Prime Minister Khan says terrorism has no religion

Prime Minister

Prime Minister Imran Khan asked the Muslim community to speak its case in international forums to increase knowledge of Islam on Sunday, calling for severe action against websites that spread hate and divide mankind.

In an interview with the CBC’s top political reporter Rosemary Barton, Prime Minister stated the phrases “Islamic extremism” and “Islamic radical” were coined following the publication of Salman Rushdie’s book and the 9/11 attacks.

The prime minister brought up the serious problem of Islamophobia in the Western world, which resulted in the deaths of four Pakistani-origin family members in Ontario last week.

The family was allegedly targeted because they were Muslim, according to Canadian authorities. In 2007, the family immigrated to Canada from Pakistan.

The word “Islamic radicals,” according to the prime minister, implies that there is something wrong with Islam that causes individuals to become extremists. Terrorism, on the other hand, has no religion, since fanatics may be found in any community, he noted.

He said that Muslims residing in western countries, not Muslim states, were victims of Islamophobia, and he urged for bridging the divide via better understanding.

“Everyone is shocked in [Pakistan] because we saw the family picture, and so a family being targeted like that has had a deep impact in Pakistan,” Prime Minister Khan said.

According to the prime minister, the current trend of domestic terror in Western nations necessitates a greater emphasis on internet radicalization.

Following the horrific occurrence, Prime Minister Justin Trudeau moved to Twitter to express his sadness over the  “saddened to learn of the killing of a Muslim Pakistani-origin Canadian family in London, Ontario.”

He said that the heinous act of terrorism highlighted the rise of Islamophobia in Western nations.“Islamophobia needs to be countered holistically by the international community,” he remarked.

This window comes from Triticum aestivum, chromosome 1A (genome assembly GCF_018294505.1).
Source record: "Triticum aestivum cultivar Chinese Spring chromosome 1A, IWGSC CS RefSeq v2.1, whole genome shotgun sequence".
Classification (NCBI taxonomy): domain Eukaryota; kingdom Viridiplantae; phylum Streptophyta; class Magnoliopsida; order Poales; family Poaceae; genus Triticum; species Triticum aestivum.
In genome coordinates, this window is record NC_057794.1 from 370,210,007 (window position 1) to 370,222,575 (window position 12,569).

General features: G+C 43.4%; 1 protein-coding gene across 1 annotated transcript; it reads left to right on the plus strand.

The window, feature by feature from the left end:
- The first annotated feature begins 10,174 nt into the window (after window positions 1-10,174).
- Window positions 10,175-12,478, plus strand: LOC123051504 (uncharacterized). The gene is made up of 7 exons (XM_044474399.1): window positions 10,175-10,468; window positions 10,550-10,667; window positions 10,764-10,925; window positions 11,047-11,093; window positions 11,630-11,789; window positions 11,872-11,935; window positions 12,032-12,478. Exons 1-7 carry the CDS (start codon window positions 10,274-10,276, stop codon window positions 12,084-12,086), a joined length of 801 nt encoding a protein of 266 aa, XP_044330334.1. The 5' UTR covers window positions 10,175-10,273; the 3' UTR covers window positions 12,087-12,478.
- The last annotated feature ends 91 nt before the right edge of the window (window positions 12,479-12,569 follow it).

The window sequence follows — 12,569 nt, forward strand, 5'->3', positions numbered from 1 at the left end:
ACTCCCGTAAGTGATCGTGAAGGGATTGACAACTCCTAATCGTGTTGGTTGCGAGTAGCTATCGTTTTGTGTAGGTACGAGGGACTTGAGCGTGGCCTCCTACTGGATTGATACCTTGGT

The prime minister told the interviewer that he had discussed the problem with his Canadian counterpart, Justin Trudeau, who he described as a leader who recognized the need of combating online hatred and Islamophobia.

He urged other leaders to make such a commitment. “World leaders, whenever they decide upon taking action, this will be dealt with,” he opined.

PM Khan emphasized that there was a lack of drive and that certain world leaders, particularly those in Western nations, did not get the situation.

He went on to say that although he “mostly agrees” with Trudeau on radicalism, he is concerned about several Canadian laws that he believes are leading to Islamophobia.

Bill 21 in Quebec, which prohibited public employees, such as teachers and police officers, from wearing religious symbols at work, was labeled by him as a sort of “secular extremism” that contributed to hostility against Muslims.

“You want humans to basically be free to express the way they want to be, as long as it doesn’t cause pain and hurt to other human beings,” he emphasized.

He inquired as to why it has become such a huge deal in the west when someone wears a hijab or grows a beard. “People objecting to Hijab and a beard is quite bizarre for me. In liberal democracies, why this is an issue,” he questioned.

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